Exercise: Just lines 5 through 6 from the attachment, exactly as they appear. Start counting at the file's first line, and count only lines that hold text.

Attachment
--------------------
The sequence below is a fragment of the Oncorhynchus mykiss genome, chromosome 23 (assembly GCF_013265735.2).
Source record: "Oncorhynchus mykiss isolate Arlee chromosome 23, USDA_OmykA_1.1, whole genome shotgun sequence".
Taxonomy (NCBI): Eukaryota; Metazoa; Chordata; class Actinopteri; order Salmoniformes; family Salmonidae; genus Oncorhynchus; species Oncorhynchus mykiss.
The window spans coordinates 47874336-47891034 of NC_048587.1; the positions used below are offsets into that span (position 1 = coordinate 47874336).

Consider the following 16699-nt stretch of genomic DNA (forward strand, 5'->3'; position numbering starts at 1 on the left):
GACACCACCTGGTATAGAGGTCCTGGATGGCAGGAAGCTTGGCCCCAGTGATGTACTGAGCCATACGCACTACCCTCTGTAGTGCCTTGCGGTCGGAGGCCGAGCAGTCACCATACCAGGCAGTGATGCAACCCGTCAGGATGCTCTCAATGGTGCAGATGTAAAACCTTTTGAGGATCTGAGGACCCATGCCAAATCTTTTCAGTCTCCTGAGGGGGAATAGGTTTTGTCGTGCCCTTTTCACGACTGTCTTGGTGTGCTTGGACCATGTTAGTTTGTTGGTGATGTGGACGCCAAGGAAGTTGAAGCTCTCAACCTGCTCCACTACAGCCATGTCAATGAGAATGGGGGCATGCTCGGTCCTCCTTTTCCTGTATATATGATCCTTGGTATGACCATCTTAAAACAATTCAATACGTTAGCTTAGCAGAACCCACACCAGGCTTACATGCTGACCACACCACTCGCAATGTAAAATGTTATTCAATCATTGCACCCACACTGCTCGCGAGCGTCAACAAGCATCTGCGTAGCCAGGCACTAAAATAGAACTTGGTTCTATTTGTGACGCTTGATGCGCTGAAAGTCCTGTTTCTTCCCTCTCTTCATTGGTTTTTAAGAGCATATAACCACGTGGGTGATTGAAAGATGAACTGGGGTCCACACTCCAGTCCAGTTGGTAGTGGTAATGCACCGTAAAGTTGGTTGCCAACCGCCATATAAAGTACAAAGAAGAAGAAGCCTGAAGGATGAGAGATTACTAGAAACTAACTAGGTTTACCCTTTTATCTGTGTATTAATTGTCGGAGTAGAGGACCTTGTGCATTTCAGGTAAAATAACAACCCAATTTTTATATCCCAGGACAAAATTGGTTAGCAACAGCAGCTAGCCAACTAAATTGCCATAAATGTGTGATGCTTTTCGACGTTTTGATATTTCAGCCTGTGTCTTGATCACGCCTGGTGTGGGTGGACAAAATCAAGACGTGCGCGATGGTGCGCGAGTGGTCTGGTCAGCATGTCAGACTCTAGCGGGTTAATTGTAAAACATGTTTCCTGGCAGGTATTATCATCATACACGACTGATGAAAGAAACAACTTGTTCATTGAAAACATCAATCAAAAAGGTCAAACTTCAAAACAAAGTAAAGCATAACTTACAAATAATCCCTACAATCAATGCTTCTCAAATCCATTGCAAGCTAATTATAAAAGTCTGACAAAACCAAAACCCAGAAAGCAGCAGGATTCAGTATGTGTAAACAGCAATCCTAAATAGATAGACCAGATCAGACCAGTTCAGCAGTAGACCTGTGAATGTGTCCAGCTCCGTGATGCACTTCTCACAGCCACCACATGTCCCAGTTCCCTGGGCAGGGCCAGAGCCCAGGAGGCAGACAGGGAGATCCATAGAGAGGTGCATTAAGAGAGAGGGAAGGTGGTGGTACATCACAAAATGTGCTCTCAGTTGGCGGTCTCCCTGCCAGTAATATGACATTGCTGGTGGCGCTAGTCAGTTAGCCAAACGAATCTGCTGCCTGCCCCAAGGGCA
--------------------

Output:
Consider the following 16699-nt stretch of genomic DNA (forward strand, 5'->3'; position numbering starts at 1 on the left):
GACACCACCTGGTATAGAGGTCCTGGATGGCAGGAAGCTTGGCCCCAGTGATGTACTGAGCCATACGCACTACCCTCTGTAGTGCCTTGCGGTCGGAGGCCGAGCAGTCACCATACCAGGCAGTGATGCAACCCGTCAGGATGCTCTCAATGGTGCAGATGTAAAACCTTTTGAGGATCTGAGGACCCATGCCAAATCTTTTCAGTCTCCTGAGGGGGAATAGGTTTTGTCGTGCCCTTTTCACGACTGTCTTGGTGTGCTTGGACCATGTTAGTTTGTTGGTGATGTGGACGCCAAGGAAGTTGAAGCTCTCAACCTGCTCCACTACAGCCATGTCAATGAGAATGGGGGCATGCTCGGTCCTCCTTTTCCTGTATATATGATCCTTGGTATGACCATCTTAAAACAATTCAATACGTTAGCTTAGCAGAACCCACACCAGGCTTACATGCTGACCACACCACTCGCAATGTAAAATGTTATTCAATCATTGCACCCACACTGCTCGCGAGCGTCAACAAGCATCTGCGTAGCCAGGCACTAAAATAGAACTTGGTTCTATTTGTGACGCTTGATGCGCTGAAAGTCCTGTTTCTTCCCTCTCTTCATTGGTTTTTAAGAGCATATAACCACGTGGGTGATTGAAAGATGAACTGGGGTCCACACTCCAGTCCAGTTGGTAGTGGTAATGCACCGTAAAGTTGGTTGCCAACCGCCATATAAAGTACAAAGAAGAAGAAGCCTGAAGGATGAGAGATTACTAGAAACTAACTAGGTTTACCCTTTTATCTGTGTATTAATTGTCGGAGTAGAGGACCTTGTGCATTTCAGGTAAAATAACAACCCAATTTTTATATCCCAGGACAAAATTGGTTAGCAACAGCAGCTAGCCAACTAAATTGCCATAAATGTGTGATGCTTTTCGACGTTTTGATATTTCAGCCTGTGTCTTGATCACGCCTGGTGTGGGTGGACAAAATCAAGACGTGCGCGATGGTGCGCGAGTGGTCTGGTCAGCATGTCAGACTCTAGCGGGTTAATTGTAAAACATGTTTCCTGGCAGGTATTATCATCATACACGACTGATGAAAGAAACAACTTGTTCATTGAAAACATCAATCAAAAAGGTCAAACTTCAAAACAAAGTAAAGCATAACTTACAAATAATCCCTACAATCAATGCTTCTCAAATCCATTGCAAGCTAATTATAAAAGTCTGACAAAACCAAAACCCAGAAAGCAGCAGGATTCAGTATGTGTAAACAGCAATCCTAAATAGATAGACCAGATCAGACCAGTTCAGCAGTAGACCTGTGAATGTGTCCAGCTCCGTGATGCACTTCTCACAGCCACCACATGTCCCAGTTCCCTGGGCAGGGCCAGAGCCCAGGAGGCAGACAGGGAGATCCATAGAGAGGTGCATTAAGAGAGAGGGAAGGTGGTGGTACATCACAAAATGTGCTCTCAGTTGGCGGTCTCCCTGCCAGTAATATGACATTGCTGGTGGCGCTAGTCAGTTAGCCAAACGAATCTGCTGCCTGCCCCAAGGGCA